Of Sanskrit origin, the term Trimurti is composed of the roots tri, being ‘three’ and murti, being ‘form,’ referring to the three-deity nature of the Hindu Trinity (Dent 2012). The origins of the Trimurti are thought to stem from the Harappan Civilization of pre-Aryan India but appear in later writings and art (Chakravarti 1986). The associated deities of the Trimurti are Siva, Visnu, and Brahma in the Puranas, though there are antecedents to the Trimurti in Vedic texts and art forms that are still under speculation (Vitsaxis 1977). To understand the complex nature of the evolution and rise of the Trimurti, the origins of its deities and their development with the expansion of Aryan culture and religion must first be examined.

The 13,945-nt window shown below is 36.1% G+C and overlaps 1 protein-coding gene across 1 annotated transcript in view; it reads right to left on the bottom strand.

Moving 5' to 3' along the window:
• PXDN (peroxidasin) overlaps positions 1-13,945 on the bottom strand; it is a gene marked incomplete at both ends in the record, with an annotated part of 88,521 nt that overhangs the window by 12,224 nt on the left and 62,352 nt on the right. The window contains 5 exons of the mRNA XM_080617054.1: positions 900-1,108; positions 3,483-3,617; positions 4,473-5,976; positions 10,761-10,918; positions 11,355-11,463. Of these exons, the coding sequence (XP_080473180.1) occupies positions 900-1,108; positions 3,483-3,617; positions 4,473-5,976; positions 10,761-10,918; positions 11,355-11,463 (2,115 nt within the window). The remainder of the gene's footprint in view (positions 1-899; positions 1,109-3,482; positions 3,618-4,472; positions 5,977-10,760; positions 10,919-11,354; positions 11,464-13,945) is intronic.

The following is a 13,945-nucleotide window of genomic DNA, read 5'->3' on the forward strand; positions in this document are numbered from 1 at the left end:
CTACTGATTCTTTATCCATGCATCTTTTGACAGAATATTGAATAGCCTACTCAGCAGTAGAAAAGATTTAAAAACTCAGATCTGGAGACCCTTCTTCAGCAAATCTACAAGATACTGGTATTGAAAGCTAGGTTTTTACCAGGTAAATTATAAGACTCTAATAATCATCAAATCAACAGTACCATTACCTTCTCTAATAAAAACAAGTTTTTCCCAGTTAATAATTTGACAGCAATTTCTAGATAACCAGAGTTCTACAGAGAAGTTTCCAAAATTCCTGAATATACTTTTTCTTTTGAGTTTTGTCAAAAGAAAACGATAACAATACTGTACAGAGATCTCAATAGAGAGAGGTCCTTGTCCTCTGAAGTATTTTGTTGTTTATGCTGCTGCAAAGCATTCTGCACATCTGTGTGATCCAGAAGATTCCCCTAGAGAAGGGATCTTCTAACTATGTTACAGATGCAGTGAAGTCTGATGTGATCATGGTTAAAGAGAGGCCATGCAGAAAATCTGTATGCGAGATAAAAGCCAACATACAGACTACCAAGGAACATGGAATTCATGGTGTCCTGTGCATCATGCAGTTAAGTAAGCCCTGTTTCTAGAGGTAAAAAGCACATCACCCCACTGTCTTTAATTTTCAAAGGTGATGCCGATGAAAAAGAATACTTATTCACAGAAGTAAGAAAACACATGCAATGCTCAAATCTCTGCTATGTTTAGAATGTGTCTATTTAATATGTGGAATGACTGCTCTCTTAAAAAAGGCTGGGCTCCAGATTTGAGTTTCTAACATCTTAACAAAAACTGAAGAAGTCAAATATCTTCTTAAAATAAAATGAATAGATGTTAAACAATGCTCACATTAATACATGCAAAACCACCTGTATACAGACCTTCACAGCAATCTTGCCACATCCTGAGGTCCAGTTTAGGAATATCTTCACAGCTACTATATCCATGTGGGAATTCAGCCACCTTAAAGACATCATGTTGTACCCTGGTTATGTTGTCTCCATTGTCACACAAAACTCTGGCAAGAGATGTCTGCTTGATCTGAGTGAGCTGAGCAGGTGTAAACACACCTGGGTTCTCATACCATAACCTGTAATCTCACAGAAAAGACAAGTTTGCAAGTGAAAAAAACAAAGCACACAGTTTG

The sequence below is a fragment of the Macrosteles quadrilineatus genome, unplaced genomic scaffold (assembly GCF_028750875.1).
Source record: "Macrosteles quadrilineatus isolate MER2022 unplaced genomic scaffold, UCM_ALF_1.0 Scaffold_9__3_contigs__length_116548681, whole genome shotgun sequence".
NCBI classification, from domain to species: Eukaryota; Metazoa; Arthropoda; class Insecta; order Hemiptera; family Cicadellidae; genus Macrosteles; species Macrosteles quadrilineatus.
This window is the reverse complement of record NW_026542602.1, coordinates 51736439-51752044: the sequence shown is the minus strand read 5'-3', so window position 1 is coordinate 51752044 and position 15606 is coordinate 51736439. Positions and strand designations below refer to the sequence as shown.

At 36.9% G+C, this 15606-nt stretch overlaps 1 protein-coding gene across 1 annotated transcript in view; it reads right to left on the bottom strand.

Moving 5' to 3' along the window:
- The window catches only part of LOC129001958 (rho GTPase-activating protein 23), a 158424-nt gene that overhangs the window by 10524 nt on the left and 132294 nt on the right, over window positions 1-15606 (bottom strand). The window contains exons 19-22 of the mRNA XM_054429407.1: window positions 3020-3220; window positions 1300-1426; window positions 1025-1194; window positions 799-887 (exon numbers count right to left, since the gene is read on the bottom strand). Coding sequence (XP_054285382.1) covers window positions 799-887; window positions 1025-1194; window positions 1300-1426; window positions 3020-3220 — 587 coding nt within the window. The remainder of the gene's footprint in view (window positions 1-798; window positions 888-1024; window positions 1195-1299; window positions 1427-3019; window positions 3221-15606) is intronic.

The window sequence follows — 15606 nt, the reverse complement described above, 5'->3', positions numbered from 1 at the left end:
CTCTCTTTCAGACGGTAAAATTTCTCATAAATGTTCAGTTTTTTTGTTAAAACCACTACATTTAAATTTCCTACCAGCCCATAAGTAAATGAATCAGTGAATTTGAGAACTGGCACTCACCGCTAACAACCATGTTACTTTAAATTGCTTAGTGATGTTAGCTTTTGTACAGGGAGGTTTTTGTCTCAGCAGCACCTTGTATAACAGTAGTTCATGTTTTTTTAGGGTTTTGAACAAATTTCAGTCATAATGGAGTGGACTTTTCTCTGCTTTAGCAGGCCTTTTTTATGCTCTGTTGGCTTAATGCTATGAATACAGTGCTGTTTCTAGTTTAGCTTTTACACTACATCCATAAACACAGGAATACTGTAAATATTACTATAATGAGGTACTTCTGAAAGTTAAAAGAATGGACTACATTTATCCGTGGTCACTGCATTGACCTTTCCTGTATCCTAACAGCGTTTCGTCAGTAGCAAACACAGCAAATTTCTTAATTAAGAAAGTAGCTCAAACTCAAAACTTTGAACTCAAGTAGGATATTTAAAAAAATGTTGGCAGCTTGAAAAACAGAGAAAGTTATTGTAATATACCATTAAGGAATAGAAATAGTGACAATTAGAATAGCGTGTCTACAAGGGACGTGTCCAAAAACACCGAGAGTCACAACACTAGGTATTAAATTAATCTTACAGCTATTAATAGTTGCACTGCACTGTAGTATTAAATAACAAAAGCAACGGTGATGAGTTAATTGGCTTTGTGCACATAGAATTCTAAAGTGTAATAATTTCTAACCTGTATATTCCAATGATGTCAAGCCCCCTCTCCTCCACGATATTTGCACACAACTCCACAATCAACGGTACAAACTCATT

The intermingling and interchanging of deities and their respective names in the Vedas allowed a fluid base for the concept of the Trimurti to begin its bout. Rudra is the fearsome Vedic god of howling wind, who represents fear and destruction (Chakravarti 1), but also a generous healer in the Vedas (Flood 122). Although he is not regularly mentioned in Vedic literature, his character is one that is built upon as the Aryans encounter the Harappan Civilization (more generally the Indus-Valley Civilization). Included in Vedic literature are the Aranyakas, Brahamanas, Samhitas, and the Upanisads. The worship of a proto-Siva deity in the Indus-Valley Civilization predates the arrival of the Aryans in the Indus Valley. This proto-Siva is arguably shown on seals dating back to near 3000 BCE (Flood 122). A seal from Mohenjo-Daro pictures the figure sitting with the soles of its feet together, arms rested above its knees, and horned headdress (trait associated with Siva) (Nagar 58), and others include animals or people surrounding the proto-Siva as shown by Chakravarti (plate 1). Such is evident of the gradual integration of non-Aryan beliefs into Indo-Aryan religion, and the beginning of the non-Aryan proto-Siva being impressed upon Rudra (Chakravarti 22-23). Synonyms of Siva (yajurveda, bhavas, sarva) were attributed to Rudra in Vedic literature, and Siva was used as an adjective in the Vedas, ascribed to multiple gods, particularly to Rudra, where the first linking of Siva to the Vedic god Rudra can be observed. Siva was later incorporated into the Trimurti and became predominate in the Hindu tradition (Chakravarti 73).